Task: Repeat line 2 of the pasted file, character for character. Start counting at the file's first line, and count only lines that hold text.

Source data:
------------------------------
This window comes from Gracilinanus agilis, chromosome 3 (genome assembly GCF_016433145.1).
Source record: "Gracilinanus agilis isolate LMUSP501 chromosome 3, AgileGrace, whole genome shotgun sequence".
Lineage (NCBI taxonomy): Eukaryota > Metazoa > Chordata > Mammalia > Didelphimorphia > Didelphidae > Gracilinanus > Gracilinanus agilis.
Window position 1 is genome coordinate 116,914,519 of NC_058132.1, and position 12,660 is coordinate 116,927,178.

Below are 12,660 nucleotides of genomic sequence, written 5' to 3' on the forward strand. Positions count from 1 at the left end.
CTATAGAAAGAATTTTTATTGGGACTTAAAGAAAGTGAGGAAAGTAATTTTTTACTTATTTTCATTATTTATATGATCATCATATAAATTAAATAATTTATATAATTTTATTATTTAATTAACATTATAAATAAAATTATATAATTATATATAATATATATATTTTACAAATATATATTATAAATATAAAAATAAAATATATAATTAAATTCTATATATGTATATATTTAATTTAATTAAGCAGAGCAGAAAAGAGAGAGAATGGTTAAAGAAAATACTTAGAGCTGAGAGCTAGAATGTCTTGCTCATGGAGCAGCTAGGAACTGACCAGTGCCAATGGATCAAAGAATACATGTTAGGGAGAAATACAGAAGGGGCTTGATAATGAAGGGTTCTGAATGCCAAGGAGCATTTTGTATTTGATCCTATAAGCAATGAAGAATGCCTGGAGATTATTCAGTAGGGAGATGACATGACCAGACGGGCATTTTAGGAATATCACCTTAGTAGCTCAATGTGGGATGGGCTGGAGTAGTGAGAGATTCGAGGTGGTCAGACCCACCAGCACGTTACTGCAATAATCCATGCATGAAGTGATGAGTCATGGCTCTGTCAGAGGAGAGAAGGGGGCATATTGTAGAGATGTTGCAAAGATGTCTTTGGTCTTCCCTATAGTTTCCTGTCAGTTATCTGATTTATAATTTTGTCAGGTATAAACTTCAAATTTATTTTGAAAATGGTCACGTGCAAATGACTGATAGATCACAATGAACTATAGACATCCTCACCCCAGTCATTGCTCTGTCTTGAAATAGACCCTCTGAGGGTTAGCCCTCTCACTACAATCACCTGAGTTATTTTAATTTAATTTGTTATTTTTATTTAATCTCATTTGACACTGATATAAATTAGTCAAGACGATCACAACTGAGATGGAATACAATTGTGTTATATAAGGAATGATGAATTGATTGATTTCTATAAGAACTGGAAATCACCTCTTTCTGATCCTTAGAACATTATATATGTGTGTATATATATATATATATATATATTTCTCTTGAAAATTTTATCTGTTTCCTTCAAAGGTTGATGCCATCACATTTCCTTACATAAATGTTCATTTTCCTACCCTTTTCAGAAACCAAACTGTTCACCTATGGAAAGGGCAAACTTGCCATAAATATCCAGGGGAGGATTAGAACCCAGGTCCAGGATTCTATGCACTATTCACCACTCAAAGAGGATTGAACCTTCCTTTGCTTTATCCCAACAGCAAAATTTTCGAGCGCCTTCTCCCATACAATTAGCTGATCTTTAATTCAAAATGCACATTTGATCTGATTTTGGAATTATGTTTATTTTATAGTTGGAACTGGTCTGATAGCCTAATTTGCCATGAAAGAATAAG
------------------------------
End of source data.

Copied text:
Source record: "Gracilinanus agilis isolate LMUSP501 chromosome 3, AgileGrace, whole genome shotgun sequence".